A soft, dense metallic element. The silvery, gray malleable metal occurs naturally most often as a sulfide in the mineral galena. Other lead minerals include anglesite (lead sulfate) and cerussite (lead carbonate). Lead is mined in China, Australia, United States, Peru, Mexico, India, Canada, Sweden, Poland, Ireland. Metallic lead is shiny when freshly cut, but quickly oxidizes in air. It is easily melted, cast, rolled, and extruded. Native metallic lead was found and used from about 3600-2600 BCE when the technique for obtaining lead from roasting the sulfide ore (galena) was discovered. Lead was used to make small cast items such as coins and statuettes as well as larger items such as plumbing pipes, spires, statues, cisterns, and gargoyles. Although recent use has decreased, lead has also been used for pigments (lead white, litharge, orange mineral, etc.) and as a component in pottery glazes. It has also been used for roofing, flashing, plumbing, stained glass windows, and as a soft solder. Because of its density, lead is also used for radiation shielding.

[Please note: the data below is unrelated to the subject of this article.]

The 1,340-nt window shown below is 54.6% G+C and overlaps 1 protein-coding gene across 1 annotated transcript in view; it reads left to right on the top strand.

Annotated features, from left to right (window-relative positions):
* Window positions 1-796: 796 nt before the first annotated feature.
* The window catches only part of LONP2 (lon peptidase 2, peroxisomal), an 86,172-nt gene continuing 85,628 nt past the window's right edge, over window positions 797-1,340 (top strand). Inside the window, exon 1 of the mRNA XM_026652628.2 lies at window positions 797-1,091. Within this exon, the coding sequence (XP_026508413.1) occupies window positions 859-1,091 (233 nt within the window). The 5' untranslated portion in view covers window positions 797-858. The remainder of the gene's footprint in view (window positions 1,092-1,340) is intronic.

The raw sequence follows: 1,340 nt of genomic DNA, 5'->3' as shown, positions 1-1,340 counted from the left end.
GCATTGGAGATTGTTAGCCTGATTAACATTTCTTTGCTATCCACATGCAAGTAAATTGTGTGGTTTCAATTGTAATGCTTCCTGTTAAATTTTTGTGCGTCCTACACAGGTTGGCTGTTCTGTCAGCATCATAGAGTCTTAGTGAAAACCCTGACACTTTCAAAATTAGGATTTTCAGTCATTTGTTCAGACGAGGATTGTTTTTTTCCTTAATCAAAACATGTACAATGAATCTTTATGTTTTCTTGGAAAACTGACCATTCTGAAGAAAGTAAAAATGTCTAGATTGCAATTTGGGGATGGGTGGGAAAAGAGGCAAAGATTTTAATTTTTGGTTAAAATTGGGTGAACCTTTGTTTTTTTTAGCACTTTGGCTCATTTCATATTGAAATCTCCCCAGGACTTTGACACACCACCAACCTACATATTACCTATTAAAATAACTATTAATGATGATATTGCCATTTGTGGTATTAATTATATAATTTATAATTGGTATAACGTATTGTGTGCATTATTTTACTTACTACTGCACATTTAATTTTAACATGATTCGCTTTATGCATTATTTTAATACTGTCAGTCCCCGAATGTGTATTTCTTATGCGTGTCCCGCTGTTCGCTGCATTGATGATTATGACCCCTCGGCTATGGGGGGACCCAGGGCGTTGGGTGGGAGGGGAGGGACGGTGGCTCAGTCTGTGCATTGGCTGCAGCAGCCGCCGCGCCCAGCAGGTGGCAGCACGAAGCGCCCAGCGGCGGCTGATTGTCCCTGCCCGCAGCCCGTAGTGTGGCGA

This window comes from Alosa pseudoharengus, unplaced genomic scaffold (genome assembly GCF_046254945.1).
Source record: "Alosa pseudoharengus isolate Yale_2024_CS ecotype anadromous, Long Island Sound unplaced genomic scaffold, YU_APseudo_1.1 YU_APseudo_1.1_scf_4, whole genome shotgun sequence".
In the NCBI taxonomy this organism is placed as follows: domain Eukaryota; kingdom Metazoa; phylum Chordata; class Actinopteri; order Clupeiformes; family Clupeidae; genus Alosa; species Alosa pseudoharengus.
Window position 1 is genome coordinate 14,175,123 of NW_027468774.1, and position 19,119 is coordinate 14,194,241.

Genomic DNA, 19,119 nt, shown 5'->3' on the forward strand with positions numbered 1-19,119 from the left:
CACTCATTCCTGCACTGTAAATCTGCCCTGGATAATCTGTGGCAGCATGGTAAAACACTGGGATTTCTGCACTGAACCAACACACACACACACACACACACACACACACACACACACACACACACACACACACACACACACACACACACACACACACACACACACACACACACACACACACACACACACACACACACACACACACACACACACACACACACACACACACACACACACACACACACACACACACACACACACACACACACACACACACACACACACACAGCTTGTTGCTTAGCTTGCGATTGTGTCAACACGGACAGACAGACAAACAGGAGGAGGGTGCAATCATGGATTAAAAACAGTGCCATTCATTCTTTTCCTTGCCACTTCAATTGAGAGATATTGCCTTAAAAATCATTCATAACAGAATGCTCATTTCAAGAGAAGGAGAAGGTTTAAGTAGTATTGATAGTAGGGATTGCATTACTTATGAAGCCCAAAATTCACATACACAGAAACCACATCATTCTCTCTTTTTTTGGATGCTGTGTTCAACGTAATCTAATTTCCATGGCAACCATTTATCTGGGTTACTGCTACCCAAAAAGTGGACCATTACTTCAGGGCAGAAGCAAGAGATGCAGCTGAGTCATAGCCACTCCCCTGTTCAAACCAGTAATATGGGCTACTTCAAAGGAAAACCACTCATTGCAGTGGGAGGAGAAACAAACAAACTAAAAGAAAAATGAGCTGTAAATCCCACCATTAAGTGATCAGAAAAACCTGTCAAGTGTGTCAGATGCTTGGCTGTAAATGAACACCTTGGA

Synonyms and Related Terms
Pb; plumbum; Lood (Ned.); plomb (Fr.); Blei (Deut.); piombo (It.); chumbo (Port.); plomo (Esp.); Bly (Sven.); olovo (Ces.); bly (Dan., Nor.);
Flame color is light blue. Soluble in dilute nitric acid. Insoluble in sulfuric acid. Attacked by pure water and weak organic acids.
Potassium dichromate may be used for the colorimetric detection of lead in objects. It reacts with lead to form bright yellow lead chromate crystals.
|Composition||Pb (atomic no. 82)|
|Molecular Weight||at. wt. = 207.22|
Hazards and Safety
Cumulative toxicity on ingestion or inhalation of dust, lead fumes or lead salts. May cause anemia, weakness, vomiting, convulsions and brain damage. Teratogen. Noncombustible.
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